Hogwarts and Hogwash: Belief in Socialism is Belief in Magic
Maybe it was just a joke, as she insisted in a later tweet. Fair enough: her bio says she does standup comedy. That still doesn’t explain the oh-so-serious commenters who thought it made great real-world sense.
Alex Kumin tweeted last week, “wouldn’t it be cool if they took 1% of the military budget and just paid us all to stay home for 2 weeks” [sic]. Great idea, right? Not so much, actually. She got blowback first of all from Twitter users with calculators. One of them figured that would amount to $23 a person. Someone else figured $47 Spend it up, everyone! So her math’s a problem to start with.
But that didn’t bother some people, like the one who said, “it would actually be about 2,200ish but it could only be once and using most of the budget but still.” Or another who wrote, “We should take the entire military budget, and pay people to stay home as long as it takes.”
Or this bit of wisdom: “Yeah, but they don’t want to encourage people to get it by showing them that money can be used to meet their needs instead of spending it on the military to be destroyed.” I could go on and on with examples like these. Here’s just one more: “Or how about 50% of the military budget, and implement a UBI *and* pay us to stay home for a month.”
Not Just a Joke
Maybe Alex Kumin meant it as a joke, but these others read it as if it would be great if the government would just pay us all to stay home for a couple weeks. They kept on, even after others had pointed out another problem, bigger than the math. One person who calls himself a “cislunar male” — how in-your-face perfect is that? — answered, writing, “Stay home and do what? Burn the money in a stove to keep warm? … You’d have no place to spend the money or have things delivered.”
It’s gratifying to see that not everyone misses the obvious. The original tweet was about everyone staying home. Everyone? Who would run the grocery stores? The restaurants? The hospitals? The internet services everyone at home would certainly depend on? What about heat and light?
I can’t read their minds, but I can guess what some people were thinking: “Hey, it’s no problem. The government will do it!” Thank the powers that be, the government has been to Hogwarts!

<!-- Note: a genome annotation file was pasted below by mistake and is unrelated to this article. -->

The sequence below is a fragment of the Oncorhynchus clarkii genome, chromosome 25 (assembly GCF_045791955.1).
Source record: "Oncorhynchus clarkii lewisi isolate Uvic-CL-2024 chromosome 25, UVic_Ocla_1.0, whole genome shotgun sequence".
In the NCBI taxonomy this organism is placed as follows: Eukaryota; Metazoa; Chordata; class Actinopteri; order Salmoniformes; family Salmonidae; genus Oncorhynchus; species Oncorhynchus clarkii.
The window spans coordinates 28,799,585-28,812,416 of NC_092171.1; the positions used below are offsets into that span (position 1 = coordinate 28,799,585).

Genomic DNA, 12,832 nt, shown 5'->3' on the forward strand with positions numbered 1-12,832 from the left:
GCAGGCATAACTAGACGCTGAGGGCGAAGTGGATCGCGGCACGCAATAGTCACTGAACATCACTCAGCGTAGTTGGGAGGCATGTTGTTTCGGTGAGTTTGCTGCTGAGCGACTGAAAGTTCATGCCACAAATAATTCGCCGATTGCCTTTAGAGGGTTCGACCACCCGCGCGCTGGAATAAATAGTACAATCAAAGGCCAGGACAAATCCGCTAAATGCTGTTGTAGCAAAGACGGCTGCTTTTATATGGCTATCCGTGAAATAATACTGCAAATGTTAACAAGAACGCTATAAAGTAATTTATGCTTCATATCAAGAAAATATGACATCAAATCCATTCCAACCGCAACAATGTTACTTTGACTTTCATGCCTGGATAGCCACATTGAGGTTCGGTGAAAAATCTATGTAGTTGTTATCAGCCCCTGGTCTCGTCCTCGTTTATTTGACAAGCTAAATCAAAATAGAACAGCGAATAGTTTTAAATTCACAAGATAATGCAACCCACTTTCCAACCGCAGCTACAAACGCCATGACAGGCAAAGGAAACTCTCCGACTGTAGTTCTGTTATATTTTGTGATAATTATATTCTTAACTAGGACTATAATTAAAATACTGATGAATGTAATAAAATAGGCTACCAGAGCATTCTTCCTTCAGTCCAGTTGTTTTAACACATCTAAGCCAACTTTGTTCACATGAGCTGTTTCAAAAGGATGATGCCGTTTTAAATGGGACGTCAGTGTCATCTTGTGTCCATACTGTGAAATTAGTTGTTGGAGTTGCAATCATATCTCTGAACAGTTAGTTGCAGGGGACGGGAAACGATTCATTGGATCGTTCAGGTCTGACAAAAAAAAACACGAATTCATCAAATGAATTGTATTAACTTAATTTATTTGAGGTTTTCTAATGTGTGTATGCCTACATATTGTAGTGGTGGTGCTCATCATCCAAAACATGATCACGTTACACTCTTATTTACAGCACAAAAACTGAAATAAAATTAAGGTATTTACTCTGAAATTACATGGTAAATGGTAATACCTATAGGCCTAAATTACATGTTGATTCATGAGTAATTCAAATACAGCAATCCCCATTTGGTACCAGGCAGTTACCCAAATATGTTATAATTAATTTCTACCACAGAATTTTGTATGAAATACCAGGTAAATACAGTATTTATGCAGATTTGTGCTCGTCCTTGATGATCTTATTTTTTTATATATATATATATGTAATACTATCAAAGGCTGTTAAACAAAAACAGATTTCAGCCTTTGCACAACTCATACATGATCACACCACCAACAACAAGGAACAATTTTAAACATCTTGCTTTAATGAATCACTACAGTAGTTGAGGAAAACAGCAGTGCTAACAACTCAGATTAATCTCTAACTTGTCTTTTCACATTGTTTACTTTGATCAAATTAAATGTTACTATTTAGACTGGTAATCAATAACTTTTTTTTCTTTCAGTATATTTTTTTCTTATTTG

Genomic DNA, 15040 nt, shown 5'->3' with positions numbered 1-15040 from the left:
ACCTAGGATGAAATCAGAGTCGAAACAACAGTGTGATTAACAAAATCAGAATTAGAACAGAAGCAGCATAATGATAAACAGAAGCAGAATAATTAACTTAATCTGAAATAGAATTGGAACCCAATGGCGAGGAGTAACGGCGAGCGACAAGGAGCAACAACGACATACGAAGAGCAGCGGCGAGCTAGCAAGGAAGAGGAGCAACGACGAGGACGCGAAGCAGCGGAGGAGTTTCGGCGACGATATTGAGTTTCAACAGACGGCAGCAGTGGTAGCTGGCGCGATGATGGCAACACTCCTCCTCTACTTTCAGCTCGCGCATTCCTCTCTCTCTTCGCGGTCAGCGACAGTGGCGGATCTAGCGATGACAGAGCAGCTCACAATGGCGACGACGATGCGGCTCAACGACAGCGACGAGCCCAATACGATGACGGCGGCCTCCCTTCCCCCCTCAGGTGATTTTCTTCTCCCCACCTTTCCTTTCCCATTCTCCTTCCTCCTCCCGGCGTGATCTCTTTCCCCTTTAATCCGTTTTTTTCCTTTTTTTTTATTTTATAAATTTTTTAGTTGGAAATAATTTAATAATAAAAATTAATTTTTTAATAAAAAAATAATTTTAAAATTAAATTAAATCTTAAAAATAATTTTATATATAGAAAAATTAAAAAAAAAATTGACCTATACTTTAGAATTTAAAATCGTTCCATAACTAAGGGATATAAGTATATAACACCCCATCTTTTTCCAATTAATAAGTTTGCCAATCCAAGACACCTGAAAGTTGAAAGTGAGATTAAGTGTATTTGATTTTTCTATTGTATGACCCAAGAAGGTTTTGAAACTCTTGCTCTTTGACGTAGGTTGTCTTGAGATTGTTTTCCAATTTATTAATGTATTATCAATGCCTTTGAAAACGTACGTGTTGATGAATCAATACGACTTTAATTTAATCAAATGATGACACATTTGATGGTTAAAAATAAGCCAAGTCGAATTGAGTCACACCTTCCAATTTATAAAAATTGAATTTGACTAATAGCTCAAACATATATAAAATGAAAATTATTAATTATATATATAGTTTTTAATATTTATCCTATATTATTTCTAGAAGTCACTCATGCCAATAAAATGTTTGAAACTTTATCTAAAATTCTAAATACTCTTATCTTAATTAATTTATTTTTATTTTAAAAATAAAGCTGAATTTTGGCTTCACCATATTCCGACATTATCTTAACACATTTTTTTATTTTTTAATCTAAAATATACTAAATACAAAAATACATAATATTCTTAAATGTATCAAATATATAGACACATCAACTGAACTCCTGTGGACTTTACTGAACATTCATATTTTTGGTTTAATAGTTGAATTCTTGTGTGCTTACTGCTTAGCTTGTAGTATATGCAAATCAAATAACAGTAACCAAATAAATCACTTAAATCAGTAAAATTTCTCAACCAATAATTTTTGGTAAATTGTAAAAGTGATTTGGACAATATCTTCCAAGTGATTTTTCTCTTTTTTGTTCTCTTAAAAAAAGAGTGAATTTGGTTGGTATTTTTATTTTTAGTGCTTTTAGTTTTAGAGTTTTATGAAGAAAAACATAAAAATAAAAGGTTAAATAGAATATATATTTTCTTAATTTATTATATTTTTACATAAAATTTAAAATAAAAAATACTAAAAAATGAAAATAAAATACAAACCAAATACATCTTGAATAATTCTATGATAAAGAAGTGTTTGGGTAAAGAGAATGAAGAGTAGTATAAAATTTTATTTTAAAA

“The City Should Take Care of Us!”
I’m reminded of something I read in our local newspaper years ago when I was living in Yorktown, Virginia. Hurricane Isabel had just come through and downed millions of trees in the region. Our own home was out of power for five days, and we were some of the luckier ones. Only one gas station on the whole peninsula had power to pump gas. Someone waiting in the mile-long line there told a reporter, “The city should have prevented this!”
The city can take care of us, and they should. They didn’t do it during Hurricane Isabel, but they should have! That’s the sentiment. I can’t help wondering how they’d do that, though. Maybe the city should have dug deep holes for huge, huge tanks, and stored enough gasoline to fill every tank in town.
Never mind that the water table is high there, making the risk of leaky tanks absolutely enormous. Never mind that if every city in hurricane-prone regions did that, they’d hog enough gas to start a Category 5 gas price problem. Never mind the huge distribution system it would take to get it out to drivers everywhere, since pumping it from just one station would mean long lines there, too. Never mind all it would take for the city to supply power to run pumps at all those locations.
Believing in Socialism Means Believing in Magic
Never mind all that; it simply doesn’t matter. There’s something magical about “the city.” It doesn’t need to store gasoline, it can just pump it! It doesn’t need distribution channels; it can just put it in your tank from nowhere. The city can do things like that, so it should do things like that. And if it doesn’t do them, we can fume to reporters about the city’s failures. Fire the city manager, and replace him with someone who didn’t fail that class at Hogwarts!